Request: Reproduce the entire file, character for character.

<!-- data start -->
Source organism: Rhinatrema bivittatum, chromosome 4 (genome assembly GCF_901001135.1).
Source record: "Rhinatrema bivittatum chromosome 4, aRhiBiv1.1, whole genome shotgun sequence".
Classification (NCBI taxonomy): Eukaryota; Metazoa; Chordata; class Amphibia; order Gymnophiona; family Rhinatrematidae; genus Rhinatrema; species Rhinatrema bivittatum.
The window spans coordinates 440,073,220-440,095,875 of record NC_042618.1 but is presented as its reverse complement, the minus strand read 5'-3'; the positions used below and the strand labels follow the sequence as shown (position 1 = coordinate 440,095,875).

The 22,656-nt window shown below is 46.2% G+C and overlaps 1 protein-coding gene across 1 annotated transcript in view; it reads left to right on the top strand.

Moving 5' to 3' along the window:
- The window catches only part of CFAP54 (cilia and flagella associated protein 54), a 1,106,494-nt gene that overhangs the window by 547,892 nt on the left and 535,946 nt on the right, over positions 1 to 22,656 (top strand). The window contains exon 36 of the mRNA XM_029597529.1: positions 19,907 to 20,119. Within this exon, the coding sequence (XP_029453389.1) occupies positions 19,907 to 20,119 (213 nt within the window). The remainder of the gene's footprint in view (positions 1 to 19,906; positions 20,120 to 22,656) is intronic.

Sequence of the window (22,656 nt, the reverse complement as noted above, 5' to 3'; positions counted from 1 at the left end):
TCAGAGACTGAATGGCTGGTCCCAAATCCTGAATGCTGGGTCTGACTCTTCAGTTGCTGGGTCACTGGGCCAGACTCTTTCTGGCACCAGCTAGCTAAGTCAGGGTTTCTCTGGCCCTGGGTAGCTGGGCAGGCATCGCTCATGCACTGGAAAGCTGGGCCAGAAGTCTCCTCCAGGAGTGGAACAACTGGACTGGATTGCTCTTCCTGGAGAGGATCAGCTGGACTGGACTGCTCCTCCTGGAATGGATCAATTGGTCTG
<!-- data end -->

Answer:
Source organism: Rhinatrema bivittatum, chromosome 4 (genome assembly GCF_901001135.1).
Source record: "Rhinatrema bivittatum chromosome 4, aRhiBiv1.1, whole genome shotgun sequence".
Classification (NCBI taxonomy): Eukaryota; Metazoa; Chordata; class Amphibia; order Gymnophiona; family Rhinatrematidae; genus Rhinatrema; species Rhinatrema bivittatum.
The window spans coordinates 440,073,220-440,095,875 of record NC_042618.1 but is presented as its reverse complement, the minus strand read 5'-3'; the positions used below and the strand labels follow the sequence as shown (position 1 = coordinate 440,095,875).

The 22,656-nt window shown below is 46.2% G+C and overlaps 1 protein-coding gene across 1 annotated transcript in view; it reads left to right on the top strand.

Moving 5' to 3' along the window:
- The window catches only part of CFAP54 (cilia and flagella associated protein 54), a 1,106,494-nt gene that overhangs the window by 547,892 nt on the left and 535,946 nt on the right, over positions 1 to 22,656 (top strand). The window contains exon 36 of the mRNA XM_029597529.1: positions 19,907 to 20,119. Within this exon, the coding sequence (XP_029453389.1) occupies positions 19,907 to 20,119 (213 nt within the window). The remainder of the gene's footprint in view (positions 1 to 19,906; positions 20,120 to 22,656) is intronic.

Sequence of the window (22,656 nt, the reverse complement as noted above, 5' to 3'; positions counted from 1 at the left end):
TCAGAGACTGAATGGCTGGTCCCAAATCCTGAATGCTGGGTCTGACTCTTCAGTTGCTGGGTCACTGGGCCAGACTCTTTCTGGCACCAGCTAGCTAAGTCAGGGTTTCTCTGGCCCTGGGTAGCTGGGCAGGCATCGCTCATGCACTGGAAAGCTGGGCCAGAAGTCTCCTCCAGGAGTGGAACAACTGGACTGGATTGCTCTTCCTGGAGAGGATCAGCTGGACTGGACTGCTCCTCCTGGAATGGATCAATTGGTCTG